New regulation will apply to trucks weighing over 8,500 pounds with the exception of light-duty trucks
The regulations will go into effect in 2024 with 5% to 9% zero-emission trucks required based on class
California, Washington, and Oregon are planning a new West Coast Clean Transit Corridor charging infrastucture
The California Air Resources Board has passed a new mandate today that will require a certain number of zero-emission trucks starting in 2024.
According to Reuters, the initial regulation will require 5% to 9% zero-emission vehicles based on class by 2024. By 2030, that number will raise to 30% to 50%. The plan is to have only zero-emission trucks on the road by 2045 “where feasible”.
The end result will be roughly 300,000 ZEV trucks on the road by 2035. The regulations apply to pickup trucks with a Gross Vehicle Weight Rating of over 8,500 pounds, although light-duty trucks are governed by a different set of regulation rules.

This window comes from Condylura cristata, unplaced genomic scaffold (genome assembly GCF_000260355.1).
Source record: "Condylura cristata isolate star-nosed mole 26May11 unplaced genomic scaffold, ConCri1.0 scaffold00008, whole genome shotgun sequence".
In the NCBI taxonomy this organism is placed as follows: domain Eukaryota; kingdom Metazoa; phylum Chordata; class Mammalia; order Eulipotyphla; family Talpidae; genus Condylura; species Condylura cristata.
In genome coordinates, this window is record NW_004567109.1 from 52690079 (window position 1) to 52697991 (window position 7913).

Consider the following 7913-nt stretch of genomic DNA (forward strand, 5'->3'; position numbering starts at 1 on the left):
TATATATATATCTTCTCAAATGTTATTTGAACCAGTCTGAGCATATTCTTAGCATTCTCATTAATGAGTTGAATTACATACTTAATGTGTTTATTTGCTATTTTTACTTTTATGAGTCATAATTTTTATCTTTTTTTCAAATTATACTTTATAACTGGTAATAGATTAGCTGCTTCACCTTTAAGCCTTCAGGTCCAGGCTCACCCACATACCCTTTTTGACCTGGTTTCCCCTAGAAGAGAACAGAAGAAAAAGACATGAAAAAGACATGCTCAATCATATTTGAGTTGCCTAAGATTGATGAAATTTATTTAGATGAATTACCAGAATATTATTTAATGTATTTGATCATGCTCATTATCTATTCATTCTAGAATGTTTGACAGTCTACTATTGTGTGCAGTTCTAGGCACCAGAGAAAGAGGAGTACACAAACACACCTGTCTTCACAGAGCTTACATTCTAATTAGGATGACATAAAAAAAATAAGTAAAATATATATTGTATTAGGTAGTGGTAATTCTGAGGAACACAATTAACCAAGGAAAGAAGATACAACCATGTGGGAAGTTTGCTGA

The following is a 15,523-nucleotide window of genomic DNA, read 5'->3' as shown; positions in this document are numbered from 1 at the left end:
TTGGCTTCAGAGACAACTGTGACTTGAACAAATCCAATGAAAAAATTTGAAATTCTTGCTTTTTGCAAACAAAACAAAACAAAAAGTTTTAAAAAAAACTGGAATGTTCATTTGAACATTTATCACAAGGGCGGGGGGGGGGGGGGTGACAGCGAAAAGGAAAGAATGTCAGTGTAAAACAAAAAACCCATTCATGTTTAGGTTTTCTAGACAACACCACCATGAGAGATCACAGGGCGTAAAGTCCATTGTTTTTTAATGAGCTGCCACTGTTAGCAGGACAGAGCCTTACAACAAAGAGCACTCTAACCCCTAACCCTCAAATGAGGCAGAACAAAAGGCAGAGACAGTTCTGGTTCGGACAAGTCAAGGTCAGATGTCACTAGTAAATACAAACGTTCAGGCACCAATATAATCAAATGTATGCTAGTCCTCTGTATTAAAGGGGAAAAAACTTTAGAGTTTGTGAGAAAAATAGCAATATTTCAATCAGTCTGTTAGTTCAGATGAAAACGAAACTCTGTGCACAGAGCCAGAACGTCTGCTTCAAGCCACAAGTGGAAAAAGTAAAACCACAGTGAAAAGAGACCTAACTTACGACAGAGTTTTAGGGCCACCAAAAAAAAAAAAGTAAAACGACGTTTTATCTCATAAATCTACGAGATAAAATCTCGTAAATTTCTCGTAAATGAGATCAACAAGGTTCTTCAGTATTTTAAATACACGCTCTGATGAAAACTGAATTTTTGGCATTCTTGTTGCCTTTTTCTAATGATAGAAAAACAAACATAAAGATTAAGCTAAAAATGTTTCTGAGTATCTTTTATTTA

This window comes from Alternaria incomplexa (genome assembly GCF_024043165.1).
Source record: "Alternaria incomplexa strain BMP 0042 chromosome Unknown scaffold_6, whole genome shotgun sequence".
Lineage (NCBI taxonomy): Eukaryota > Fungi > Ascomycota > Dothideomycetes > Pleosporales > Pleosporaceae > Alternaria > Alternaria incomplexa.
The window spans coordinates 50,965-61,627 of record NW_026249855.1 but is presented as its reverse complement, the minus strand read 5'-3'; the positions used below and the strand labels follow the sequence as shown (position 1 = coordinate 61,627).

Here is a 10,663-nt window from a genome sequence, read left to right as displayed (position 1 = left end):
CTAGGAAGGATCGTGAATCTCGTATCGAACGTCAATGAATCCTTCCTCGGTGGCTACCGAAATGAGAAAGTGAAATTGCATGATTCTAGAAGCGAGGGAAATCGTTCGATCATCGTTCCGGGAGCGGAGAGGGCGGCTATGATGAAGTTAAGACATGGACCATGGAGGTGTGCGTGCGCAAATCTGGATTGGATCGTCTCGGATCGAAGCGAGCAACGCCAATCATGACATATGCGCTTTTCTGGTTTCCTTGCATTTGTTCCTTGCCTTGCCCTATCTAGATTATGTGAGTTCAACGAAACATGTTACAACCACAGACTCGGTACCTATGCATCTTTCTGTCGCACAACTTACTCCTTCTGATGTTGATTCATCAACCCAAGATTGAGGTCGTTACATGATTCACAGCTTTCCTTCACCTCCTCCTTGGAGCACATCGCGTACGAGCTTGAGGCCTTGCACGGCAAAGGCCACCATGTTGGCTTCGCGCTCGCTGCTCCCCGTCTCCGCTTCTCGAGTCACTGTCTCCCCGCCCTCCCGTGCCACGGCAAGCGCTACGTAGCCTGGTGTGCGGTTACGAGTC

Tesla has previously said it wants to put a new semi truck into production very soon while Nikola Motors is also working on a new semi electric truck. GM with Hummer, Rivian, and the recently introduced Lordstown Endurance are leading the way in terms of electric pickups. And of course, Tesla has the Cybertruck.
California’s agressive stance on vehicle pollution is well documented. Back in September, the Trump EPA said the ZEV mandate was preempted by federal law. 23 states have since sued to get the ruling reversed and more and more states are choosing to model their regulations after California rules.
Large trucks are currently the largest source of nitrogen oxide emissions in California.